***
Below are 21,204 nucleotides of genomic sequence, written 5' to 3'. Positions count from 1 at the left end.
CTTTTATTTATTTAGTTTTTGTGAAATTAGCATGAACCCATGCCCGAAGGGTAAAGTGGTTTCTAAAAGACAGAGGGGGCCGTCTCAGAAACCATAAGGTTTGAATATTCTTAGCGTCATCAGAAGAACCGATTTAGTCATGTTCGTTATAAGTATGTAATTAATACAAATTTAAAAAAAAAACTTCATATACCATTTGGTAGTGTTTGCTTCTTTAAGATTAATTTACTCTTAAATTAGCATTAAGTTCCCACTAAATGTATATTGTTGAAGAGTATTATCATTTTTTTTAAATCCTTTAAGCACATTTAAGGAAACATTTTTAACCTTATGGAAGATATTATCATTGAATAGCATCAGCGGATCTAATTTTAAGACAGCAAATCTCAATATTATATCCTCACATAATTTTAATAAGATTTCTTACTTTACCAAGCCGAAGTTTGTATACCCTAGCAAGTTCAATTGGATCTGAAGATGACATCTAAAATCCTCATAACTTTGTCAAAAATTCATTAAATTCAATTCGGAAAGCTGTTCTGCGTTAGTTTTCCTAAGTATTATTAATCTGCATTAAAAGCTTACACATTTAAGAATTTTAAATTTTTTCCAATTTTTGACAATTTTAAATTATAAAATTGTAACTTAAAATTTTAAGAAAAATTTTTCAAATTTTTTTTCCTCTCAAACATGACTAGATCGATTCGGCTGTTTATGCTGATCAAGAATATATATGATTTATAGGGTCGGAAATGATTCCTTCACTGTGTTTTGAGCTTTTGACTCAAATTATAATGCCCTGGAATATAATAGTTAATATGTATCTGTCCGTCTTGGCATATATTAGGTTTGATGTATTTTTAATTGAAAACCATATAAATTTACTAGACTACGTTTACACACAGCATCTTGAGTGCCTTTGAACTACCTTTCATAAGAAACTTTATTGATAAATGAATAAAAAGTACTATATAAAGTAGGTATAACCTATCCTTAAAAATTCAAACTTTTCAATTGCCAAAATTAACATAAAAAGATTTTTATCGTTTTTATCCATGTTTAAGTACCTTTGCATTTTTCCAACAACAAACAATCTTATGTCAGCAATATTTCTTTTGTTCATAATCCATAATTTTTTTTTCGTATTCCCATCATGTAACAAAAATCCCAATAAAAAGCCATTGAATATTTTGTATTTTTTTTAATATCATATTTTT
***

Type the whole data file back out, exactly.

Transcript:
Below are 21,204 nucleotides of genomic sequence, written 5' to 3'. Positions count from 1 at the left end.
CTTTTATTTATTTAGTTTTTGTGAAATTAGCATGAACCCATGCCCGAAGGGTAAAGTGGTTTCTAAAAGACAGAGGGGGCCGTCTCAGAAACCATAAGGTTTGAATATTCTTAGCGTCATCAGAAGAACCGATTTAGTCATGTTCGTTATAAGTATGTAATTAATACAAATTTAAAAAAAAAACTTCATATACCATTTGGTAGTGTTTGCTTCTTTAAGATTAATTTACTCTTAAATTAGCATTAAGTTCCCACTAAATGTATATTGTTGAAGAGTATTATCATTTTTTTTAAATCCTTTAAGCACATTTAAGGAAACATTTTTAACCTTATGGAAGATATTATCATTGAATAGCATCAGCGGATCTAATTTTAAGACAGCAAATCTCAATATTATATCCTCACATAATTTTAATAAGATTTCTTACTTTACCAAGCCGAAGTTTGTATACCCTAGCAAGTTCAATTGGATCTGAAGATGACATCTAAAATCCTCATAACTTTGTCAAAAATTCATTAAATTCAATTCGGAAAGCTGTTCTGCGTTAGTTTTCCTAAGTATTATTAATCTGCATTAAAAGCTTACACATTTAAGAATTTTAAATTTTTTCCAATTTTTGACAATTTTAAATTATAAAATTGTAACTTAAAATTTTAAGAAAAATTTTTCAAATTTTTTTTCCTCTCAAACATGACTAGATCGATTCGGCTGTTTATGCTGATCAAGAATATATATGATTTATAGGGTCGGAAATGATTCCTTCACTGTGTTTTGAGCTTTTGACTCAAATTATAATGCCCTGGAATATAATAGTTAATATGTATCTGTCCGTCTTGGCATATATTAGGTTTGATGTATTTTTAATTGAAAACCATATAAATTTACTAGACTACGTTTACACACAGCATCTTGAGTGCCTTTGAACTACCTTTCATAAGAAACTTTATTGATAAATGAATAAAAAGTACTATATAAAGTAGGTATAACCTATCCTTAAAAATTCAAACTTTTCAATTGCCAAAATTAACATAAAAAGATTTTTATCGTTTTTATCCATGTTTAAGTACCTTTGCATTTTTCCAACAACAAACAATCTTATGTCAGCAATATTTCTTTTGTTCATAATCCATAATTTTTTTTTCGTATTCCCATCATGTAACAAAAATCCCAATAAAAAGCCATTGAATATTTTGTATTTTTTTTAATATCATATTTTT